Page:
Adan: US military presence is “beneficial to our people”

Carolyn O. Arguillas/MindaNews
Sunday, 28 September 2008 20:19
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DAVAO CITY (MindaNews/27 September) – The executive director of the Presidential Commission on the Visiting Forces Agreement says the presence of US troops in the Philippine is “beneficial to our people,” citing in dollars and cents the benefits.

Contrary to reports of alleged basing by the US military, Adan said, “we believe that it is through the Visiting Forces Agreement that our country can better protect its sovereignty as it lives up to its obligations under the Mutual Defense Treaty with the United States.

The American soldiers, Adan told the Legislative Oversight Committee on the Visiting Forces Agreement Thursday at the Senate’s Pecson Room in Pasay City, are “like guests who lend assistance to repair a house and were invited by the host owner to stay and live with them for the duration of the project very much in the traditional spirit of Bayanihan.”

“Necessarily, the owners have to offer them space to sleep, work and eat, they need some privacy. In the process, they will leave marks on the floor, cause the rearrangement of furniture, and leave some footprints. The footprints of these visitors are big. Because they have big planes, big ships. The host children may complain about these discomforts. However, these are minor and tolerable,’’ he said.

Adan concluded by saying the VFA “continues to serve the national interest, is beneficial to our people and is conducted with due regard to Philippine laws.”

From the first to third quarter this year, the Philippines has already benefited from two million US dollars’ worth of American medical civic actions programs (medcaps), 165,000 US dollars’ worth of engineering and civic action programs (encaps).

Adan cited the 400 helicopter sorties by the US Air Force to assist in search and rescue and delivery of 300 tons of food in Panay Island, then devastated by Typhoon Frank.

Adan said the American soldiers number from “400 to 600 at any one time or less than the size of an Army battalion.”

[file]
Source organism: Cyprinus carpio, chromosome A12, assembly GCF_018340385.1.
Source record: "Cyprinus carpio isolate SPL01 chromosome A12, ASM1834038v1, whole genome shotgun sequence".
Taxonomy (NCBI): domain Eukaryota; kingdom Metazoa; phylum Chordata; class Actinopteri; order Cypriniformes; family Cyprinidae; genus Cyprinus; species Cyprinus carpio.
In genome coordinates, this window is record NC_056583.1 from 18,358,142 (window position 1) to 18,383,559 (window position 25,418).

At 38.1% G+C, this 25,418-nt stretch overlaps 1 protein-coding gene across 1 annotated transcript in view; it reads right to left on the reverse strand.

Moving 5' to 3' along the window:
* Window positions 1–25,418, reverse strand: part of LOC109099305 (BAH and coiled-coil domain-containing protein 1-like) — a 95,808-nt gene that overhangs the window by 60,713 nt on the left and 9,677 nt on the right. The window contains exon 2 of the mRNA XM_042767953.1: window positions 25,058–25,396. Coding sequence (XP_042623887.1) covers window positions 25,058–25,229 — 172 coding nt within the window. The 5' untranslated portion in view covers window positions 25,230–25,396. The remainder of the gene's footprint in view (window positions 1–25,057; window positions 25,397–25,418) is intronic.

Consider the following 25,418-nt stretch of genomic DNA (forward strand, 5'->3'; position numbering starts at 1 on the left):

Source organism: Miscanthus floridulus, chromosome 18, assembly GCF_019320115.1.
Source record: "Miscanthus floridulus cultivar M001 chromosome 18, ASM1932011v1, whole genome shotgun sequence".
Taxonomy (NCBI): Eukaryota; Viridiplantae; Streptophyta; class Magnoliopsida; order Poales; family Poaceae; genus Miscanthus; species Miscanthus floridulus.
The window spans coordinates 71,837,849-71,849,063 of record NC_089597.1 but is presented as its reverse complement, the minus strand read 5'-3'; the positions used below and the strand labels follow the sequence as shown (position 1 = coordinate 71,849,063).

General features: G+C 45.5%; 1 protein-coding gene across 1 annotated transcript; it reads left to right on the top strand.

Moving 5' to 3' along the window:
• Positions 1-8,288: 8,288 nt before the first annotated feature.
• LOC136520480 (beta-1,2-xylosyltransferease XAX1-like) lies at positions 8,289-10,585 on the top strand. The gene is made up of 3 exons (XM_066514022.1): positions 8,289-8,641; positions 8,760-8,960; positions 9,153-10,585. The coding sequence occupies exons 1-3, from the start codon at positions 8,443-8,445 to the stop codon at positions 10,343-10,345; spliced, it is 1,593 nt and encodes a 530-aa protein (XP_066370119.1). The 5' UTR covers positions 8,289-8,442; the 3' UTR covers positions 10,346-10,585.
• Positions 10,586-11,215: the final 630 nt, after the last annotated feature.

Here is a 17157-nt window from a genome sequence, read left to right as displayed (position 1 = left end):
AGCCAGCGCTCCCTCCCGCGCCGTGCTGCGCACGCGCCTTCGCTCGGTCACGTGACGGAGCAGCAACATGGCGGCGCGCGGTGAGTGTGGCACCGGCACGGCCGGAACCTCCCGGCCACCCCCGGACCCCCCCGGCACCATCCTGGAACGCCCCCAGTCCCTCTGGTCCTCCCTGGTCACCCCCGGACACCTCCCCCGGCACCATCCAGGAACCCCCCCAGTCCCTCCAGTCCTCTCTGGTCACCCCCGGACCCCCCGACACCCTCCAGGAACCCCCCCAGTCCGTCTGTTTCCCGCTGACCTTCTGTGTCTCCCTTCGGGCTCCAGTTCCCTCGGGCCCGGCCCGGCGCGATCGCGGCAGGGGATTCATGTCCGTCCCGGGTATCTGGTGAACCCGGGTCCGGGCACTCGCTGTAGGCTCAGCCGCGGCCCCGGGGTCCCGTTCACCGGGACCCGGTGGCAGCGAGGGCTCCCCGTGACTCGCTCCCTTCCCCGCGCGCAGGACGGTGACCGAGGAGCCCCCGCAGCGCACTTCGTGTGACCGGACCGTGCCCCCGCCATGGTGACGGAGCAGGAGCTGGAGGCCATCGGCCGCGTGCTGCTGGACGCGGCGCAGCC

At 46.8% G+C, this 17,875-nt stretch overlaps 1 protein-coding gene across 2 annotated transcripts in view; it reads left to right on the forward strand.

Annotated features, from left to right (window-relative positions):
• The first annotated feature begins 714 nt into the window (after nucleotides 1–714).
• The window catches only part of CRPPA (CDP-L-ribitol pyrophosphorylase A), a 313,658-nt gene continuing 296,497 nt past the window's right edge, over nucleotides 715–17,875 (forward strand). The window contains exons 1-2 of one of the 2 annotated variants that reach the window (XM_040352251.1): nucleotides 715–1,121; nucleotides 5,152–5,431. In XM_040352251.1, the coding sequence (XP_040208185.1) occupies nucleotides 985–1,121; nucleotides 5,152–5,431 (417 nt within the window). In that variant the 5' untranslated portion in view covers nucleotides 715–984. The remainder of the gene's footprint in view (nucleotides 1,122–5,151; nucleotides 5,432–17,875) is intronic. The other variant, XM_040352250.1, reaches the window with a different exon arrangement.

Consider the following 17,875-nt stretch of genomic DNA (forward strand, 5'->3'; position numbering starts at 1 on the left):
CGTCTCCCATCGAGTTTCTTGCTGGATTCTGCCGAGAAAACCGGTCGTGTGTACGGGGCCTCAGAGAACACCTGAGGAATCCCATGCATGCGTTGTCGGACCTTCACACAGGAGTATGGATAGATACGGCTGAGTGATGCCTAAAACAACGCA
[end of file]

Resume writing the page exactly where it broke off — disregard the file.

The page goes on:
He said 25,000 persons have benefited from medical civic action programs in Central Mindanao, Western Samar and Palawan and that in Sulu and Tawi-tawi, 390 projects have been done, including road repairs, building of classrooms and that these have “greatly contributed to the quest for peace in the province.”

The US government has allocated 16 million US dollars as military assistance for the Armed Forces of the Philippines (AFP) in 2007 and 3.6 million US dollars for 2008.

Local communities, he said, are also earning. Zamboanga City earns an average of “5.5 million pesos every six months in employment and supply contracts on account of the US military presence.”

Adan enumerated four implementing guidelines on the US troops’ presence: that no US troops shall be engaged in combat operations; the Armed Forces of the Philippines commander shall have control over operations all the time; that ownership of facilities temporarily used by US troops will remain with the Armed Forces of the Philippines; and that US troops can only use weapons in self-defense.

Adan also noted that what is “difficult to quantify” is when an Army commander in

Cotabato last August asked a US mobile training team to help recover and disarm an unexploded bomb dropped by the Philippine Air Force.

“In saving the lives of Filipinos who were potentially endangered from the bomb, the American bomb experts risked their lives as well together with our brave Filipino soldiers in neutralizing the bomb,” Adan said.

Asked after the hearing who actually asked for assistance, Adan said “the commander in the area.”

When MindaNews told him the Army commander there said he had “no idea” about the operations, Adan said it must have been “the commander from the EOD.”

MindaNews asked Lt. Col. Diosdado Carreon, commanding officer of the Army’s 40th Infantry Battalion, on August 17, the day the US-RP team detonated the bomb, if he sought the assistance of American soldiers to look for unexploded ordnance or unexploded bombs and he said, “no idea.”

He said the Army Division had control over the EOD.

A soldier who identified himself as Lt. Hermosura, intelligence officer of the 40th IB, asked the MindaNews team and the other soldiers and paramilitary elements to vacate the area as the bomb would be detonated.

MindaNews chanced upon the US-RP team searching for unexploded bombs in Barangay Baliki, Midsayap, North Cotabato on August 17.

August 17 was a Sunday and MindaNews went to the interior parts where armed clashes were fierce days earlier, to look for the area where houses were reportedly burned, when the MindaNews team chanced upon the US-RP team.

Carreon, commanding officer of the Army’s 40th Infantry Battalion, had told MindaNews early that morning that the area had been “cleared.”

As it turned out, it wasn’t really “cleared” as the US-RP team was still looking for bombs.

Fortunately for the US-RP team, very few of the evacuees, who were already advised by their mayors and barangay captains to return home as the area had been “cleared” by the military, had actually returned home. (Carolyn O. Arguillas/MindaNews)


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